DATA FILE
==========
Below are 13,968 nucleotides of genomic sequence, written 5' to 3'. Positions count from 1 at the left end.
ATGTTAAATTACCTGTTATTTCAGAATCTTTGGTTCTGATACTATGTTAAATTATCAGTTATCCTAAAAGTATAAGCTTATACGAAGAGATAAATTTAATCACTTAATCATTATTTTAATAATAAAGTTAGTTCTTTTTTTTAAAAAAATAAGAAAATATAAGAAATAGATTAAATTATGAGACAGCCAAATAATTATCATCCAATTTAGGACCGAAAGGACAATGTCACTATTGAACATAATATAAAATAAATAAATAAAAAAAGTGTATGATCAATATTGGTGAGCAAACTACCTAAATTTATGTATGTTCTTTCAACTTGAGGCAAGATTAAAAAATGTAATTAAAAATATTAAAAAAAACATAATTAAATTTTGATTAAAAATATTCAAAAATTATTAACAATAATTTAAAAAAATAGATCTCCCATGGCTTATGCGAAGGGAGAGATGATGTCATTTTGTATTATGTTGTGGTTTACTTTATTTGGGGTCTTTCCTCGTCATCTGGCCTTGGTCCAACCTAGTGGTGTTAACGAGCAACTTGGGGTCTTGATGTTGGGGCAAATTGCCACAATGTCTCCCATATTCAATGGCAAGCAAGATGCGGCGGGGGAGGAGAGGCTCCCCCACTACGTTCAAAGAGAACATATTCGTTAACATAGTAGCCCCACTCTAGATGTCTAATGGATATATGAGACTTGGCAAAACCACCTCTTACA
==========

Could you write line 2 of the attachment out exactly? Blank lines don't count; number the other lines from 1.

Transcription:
ATGTTAAATTACCTGTTATTTCAGAATCTTTGGTTCTGATACTATGTTAAATTATCAGTTATCCTAAAAGTATAAGCTTATACGAAGAGATAAATTTAATCACTTAATCATTATTTTAATAATAAAGTTAGTTCTTTTTTTTAAAAAAATAAGAAAATATAAGAAATAGATTAAATTATGAGACAGCCAAATAATTATCATCCAATTTAGGACCGAAAGGACAATGTCACTATTGAACATAATATAAAATAAATAAATAAAAAAAGTGTATGATCAATATTGGTGAGCAAACTACCTAAATTTATGTATGTTCTTTCAACTTGAGGCAAGATTAAAAAATGTAATTAAAAATATTAAAAAAAACATAATTAAATTTTGATTAAAAATATTCAAAAATTATTAACAATAATTTAAAAAAATAGATCTCCCATGGCTTATGCGAAGGGAGAGATGATGTCATTTTGTATTATGTTGTGGTTTACTTTATTTGGGGTCTTTCCTCGTCATCTGGCCTTGGTCCAACCTAGTGGTGTTAACGAGCAACTTGGGGTCTTGATGTTGGGGCAAATTGCCACAATGTCTCCCATATTCAATGGCAAGCAAGATGCGGCGGGGGAGGAGAGGCTCCCCCACTACGTTCAAAGAGAACATATTCGTTAACATAGTAGCCCCACTCTAGATGTCTAATGGATATATGAGACTTGGCAAAACCACCTCTTACA